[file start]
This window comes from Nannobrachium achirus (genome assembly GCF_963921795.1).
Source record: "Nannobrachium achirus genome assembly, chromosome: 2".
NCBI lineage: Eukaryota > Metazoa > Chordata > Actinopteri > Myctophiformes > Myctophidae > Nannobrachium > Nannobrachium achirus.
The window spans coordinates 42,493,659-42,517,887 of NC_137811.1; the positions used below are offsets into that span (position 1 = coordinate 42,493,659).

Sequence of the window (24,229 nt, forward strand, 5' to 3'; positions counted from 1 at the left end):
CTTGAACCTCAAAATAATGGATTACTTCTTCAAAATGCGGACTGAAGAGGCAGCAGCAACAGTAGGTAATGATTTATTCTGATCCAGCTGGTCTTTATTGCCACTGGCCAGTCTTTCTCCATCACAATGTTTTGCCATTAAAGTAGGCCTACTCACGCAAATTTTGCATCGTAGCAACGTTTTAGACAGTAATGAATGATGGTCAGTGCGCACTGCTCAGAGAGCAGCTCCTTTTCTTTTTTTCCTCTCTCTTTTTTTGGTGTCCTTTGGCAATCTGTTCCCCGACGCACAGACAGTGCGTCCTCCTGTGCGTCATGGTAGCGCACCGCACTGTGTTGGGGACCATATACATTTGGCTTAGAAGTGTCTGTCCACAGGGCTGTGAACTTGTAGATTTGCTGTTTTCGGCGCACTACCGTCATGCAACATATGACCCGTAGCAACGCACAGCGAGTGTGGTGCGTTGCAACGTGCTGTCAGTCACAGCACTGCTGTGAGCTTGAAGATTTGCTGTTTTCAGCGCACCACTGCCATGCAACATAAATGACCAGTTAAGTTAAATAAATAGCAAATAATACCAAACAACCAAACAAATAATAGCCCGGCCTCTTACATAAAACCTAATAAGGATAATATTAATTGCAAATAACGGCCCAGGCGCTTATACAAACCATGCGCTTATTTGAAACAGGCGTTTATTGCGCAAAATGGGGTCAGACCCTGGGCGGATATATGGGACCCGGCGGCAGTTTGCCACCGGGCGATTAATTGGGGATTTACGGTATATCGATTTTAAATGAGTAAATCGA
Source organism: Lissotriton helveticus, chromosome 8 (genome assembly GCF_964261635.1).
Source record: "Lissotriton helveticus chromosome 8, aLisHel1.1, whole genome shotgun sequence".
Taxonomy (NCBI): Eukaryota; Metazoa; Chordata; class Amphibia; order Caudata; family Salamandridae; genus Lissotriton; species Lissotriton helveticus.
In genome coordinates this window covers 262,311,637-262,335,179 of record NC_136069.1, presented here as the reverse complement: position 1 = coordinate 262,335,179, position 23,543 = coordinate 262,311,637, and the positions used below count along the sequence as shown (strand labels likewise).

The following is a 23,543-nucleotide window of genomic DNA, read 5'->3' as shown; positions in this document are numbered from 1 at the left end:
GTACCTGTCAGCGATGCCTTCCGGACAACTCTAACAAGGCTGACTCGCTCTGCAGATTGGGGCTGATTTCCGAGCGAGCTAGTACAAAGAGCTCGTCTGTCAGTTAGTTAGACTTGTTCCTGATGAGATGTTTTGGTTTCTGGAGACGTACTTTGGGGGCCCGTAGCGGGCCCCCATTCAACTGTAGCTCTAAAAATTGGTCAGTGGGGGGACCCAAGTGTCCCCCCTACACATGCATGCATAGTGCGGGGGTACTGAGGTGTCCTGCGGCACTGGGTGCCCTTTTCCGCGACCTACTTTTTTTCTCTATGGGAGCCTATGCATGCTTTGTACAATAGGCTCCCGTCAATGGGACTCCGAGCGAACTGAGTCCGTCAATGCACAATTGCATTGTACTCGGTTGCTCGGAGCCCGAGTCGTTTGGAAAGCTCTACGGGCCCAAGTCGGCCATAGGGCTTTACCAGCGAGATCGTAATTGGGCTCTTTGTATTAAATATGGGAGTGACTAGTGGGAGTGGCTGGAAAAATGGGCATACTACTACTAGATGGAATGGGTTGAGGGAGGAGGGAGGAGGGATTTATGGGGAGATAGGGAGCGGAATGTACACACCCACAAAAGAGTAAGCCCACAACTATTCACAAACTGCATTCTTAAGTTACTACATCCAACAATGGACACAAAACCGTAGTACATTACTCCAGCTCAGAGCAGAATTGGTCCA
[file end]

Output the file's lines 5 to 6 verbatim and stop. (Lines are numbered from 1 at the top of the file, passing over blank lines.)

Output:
Sequence of the window (24,229 nt, forward strand, 5' to 3'; positions counted from 1 at the left end):
CTTGAACCTCAAAATAATGGATTACTTCTTCAAAATGCGGACTGAAGAGGCAGCAGCAACAGTAGGTAATGATTTATTCTGATCCAGCTGGTCTTTATTGCCACTGGCCAGTCTTTCTCCATCACAATGTTTTGCCATTAAAGTAGGCCTACTCACGCAAATTTTGCATCGTAGCAACGTTTTAGACAGTAATGAATGATGGTCAGTGCGCACTGCTCAGAGAGCAGCTCCTTTTCTTTTTTTCCTCTCTCTTTTTTTGGTGTCCTTTGGCAATCTGTTCCCCGACGCACAGACAGTGCGTCCTCCTGTGCGTCATGGTAGCGCACCGCACTGTGTTGGGGACCATATACATTTGGCTTAGAAGTGTCTGTCCACAGGGCTGTGAACTTGTAGATTTGCTGTTTTCGGCGCACTACCGTCATGCAACATATGACCCGTAGCAACGCACAGCGAGTGTGGTGCGTTGCAACGTGCTGTCAGTCACAGCACTGCTGTGAGCTTGAAGATTTGCTGTTTTCAGCGCACCACTGCCATGCAACATAAATGACCAGTTAAGTTAAATAAATAGCAAATAATACCAAACAACCAAACAAATAATAGCCCGGCCTCTTACATAAAACCTAATAAGGATAATATTAATTGCAAATAACGGCCCAGGCGCTTATACAAACCATGCGCTTATTTGAAACAGGCGTTTATTGCGCAAAATGGGGTCAGACCCTGGGCGGATATATGGGACCCGGCGGCAGTTTGCCACCGGGCGATTAATTGGGGATTTACGGTATATCGATTTTAAATGAGTAAATCGA